There are two medical things of note as well. The first is that he had some strange rash on his face and in his ears, after the resolution of his cold, and before the onset of the OCD. When I'd looked it up on the internet (WebMD), I presumed it was eczema, possibly as a result of having had a cold. It went across the bridge of his nose, and on both cheeks, then curled around to the insides of his ears. There's still some evidence of it in his ears. The other thing is that, as of this morning, I can see the beginnings of "Beau's lines" on all of his toe nails. I recalled asking, after he had Kawasaki's Disease, what was wrong with his nails (toenails & finger nails), and it was explained to me that during serious infections, the growth is interrupted, and is evidenced by beau's lines. They're very deep grooves (almost giving the appearance of a gap in the nail) that run horizontally, end-to-end, across the nail. Clearly it's something recent, because the grooves are still very near the cuticle. So, there's something-- physical evidence that should be indicative to ANY doctor that there at least WAS some infectious process going on, very recently.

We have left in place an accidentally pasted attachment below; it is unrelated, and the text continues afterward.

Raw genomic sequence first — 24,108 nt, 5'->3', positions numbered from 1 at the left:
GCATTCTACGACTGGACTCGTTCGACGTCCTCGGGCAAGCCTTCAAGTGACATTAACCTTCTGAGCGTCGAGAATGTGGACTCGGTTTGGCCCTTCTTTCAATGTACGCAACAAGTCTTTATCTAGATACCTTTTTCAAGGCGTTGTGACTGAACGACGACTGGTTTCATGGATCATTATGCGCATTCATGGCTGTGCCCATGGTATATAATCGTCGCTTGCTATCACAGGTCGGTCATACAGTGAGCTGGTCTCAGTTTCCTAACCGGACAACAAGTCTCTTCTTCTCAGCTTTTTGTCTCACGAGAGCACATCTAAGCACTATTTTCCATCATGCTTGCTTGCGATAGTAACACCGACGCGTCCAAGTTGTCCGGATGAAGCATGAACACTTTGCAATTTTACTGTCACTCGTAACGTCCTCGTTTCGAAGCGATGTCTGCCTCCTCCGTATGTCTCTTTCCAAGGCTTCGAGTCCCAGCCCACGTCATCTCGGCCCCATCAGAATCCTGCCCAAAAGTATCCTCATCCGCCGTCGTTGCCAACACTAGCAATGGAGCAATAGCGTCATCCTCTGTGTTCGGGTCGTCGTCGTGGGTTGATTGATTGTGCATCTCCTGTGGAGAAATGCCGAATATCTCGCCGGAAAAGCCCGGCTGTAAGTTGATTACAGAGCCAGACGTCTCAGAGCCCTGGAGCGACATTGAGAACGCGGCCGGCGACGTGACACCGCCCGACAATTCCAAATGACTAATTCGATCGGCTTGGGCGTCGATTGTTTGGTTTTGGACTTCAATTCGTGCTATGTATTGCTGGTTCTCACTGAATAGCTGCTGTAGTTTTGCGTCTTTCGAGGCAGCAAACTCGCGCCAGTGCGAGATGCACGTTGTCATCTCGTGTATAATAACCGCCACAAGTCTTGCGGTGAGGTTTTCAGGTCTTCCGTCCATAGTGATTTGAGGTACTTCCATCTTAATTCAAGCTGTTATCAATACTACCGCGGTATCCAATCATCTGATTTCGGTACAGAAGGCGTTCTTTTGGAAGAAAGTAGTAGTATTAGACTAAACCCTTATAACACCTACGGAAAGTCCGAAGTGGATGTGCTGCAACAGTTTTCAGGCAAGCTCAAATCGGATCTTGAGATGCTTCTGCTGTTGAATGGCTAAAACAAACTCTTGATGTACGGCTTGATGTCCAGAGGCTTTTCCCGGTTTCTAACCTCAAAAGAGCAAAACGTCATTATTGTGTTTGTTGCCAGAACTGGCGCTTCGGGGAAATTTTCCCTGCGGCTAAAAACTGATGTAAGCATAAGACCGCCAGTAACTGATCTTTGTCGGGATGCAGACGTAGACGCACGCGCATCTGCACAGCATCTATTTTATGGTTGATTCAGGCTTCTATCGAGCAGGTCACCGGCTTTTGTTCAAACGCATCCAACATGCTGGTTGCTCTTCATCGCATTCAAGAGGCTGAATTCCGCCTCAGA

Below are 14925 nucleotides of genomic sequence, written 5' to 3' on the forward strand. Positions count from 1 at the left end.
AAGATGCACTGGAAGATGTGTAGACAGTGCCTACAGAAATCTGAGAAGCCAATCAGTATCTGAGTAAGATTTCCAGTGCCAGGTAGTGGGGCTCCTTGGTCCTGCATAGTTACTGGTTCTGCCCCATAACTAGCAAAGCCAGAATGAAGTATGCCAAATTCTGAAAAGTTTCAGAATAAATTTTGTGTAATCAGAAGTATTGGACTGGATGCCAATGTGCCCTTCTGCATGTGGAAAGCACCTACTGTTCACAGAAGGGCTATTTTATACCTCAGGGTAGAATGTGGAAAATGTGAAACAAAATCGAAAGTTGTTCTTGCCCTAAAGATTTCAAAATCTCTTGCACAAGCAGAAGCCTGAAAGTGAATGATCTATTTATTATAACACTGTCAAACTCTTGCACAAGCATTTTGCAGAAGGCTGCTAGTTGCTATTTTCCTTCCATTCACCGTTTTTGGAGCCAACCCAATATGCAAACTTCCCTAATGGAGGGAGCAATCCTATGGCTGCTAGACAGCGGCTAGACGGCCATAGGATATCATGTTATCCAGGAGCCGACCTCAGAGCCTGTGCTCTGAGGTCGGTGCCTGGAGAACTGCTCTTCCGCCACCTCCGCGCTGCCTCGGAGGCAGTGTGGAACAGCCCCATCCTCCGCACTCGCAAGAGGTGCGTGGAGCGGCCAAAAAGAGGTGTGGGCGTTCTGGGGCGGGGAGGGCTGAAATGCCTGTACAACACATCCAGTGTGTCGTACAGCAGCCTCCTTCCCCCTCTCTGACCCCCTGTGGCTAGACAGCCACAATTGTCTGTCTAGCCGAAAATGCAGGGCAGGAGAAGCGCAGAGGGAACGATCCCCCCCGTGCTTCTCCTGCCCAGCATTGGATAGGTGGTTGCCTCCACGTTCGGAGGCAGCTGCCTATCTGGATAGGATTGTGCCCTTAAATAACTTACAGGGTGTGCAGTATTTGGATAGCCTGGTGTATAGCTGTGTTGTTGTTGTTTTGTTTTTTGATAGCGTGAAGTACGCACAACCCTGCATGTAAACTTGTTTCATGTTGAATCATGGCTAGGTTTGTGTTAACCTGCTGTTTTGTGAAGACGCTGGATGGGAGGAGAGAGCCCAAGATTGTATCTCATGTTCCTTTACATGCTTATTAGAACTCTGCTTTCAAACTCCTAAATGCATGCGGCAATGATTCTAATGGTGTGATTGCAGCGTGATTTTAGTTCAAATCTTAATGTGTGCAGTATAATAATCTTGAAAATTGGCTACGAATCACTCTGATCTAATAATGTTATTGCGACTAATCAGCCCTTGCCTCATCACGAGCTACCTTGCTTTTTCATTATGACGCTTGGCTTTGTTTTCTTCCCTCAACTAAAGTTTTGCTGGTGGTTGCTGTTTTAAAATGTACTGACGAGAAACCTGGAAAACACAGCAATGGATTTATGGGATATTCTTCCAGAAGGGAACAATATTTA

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It's been a long time since I was up on my prednisone knowledge, but I do recall that when my DS was on it, I had to stop using motrin. I'm sorry I can't recall the exact reason why. I just know that they were doing similar things and it was something along the lines of if I gave motrin, I'd be giving more than the prescribed amount of anti-inflammatories. Not sure what the dose is in his nebulizer meds, but just be aware of "too much" of a good thing. Also, while prednisone gave us tremendous relief from the worst of times, you may want to make sure any active infection is gone first.


I hope you can connect with the proper help quickly. Your story has moved so many of us. You will get him back. It just may not be a suddenly as you lost him. If your son could only know how many people are rooting for him and your family.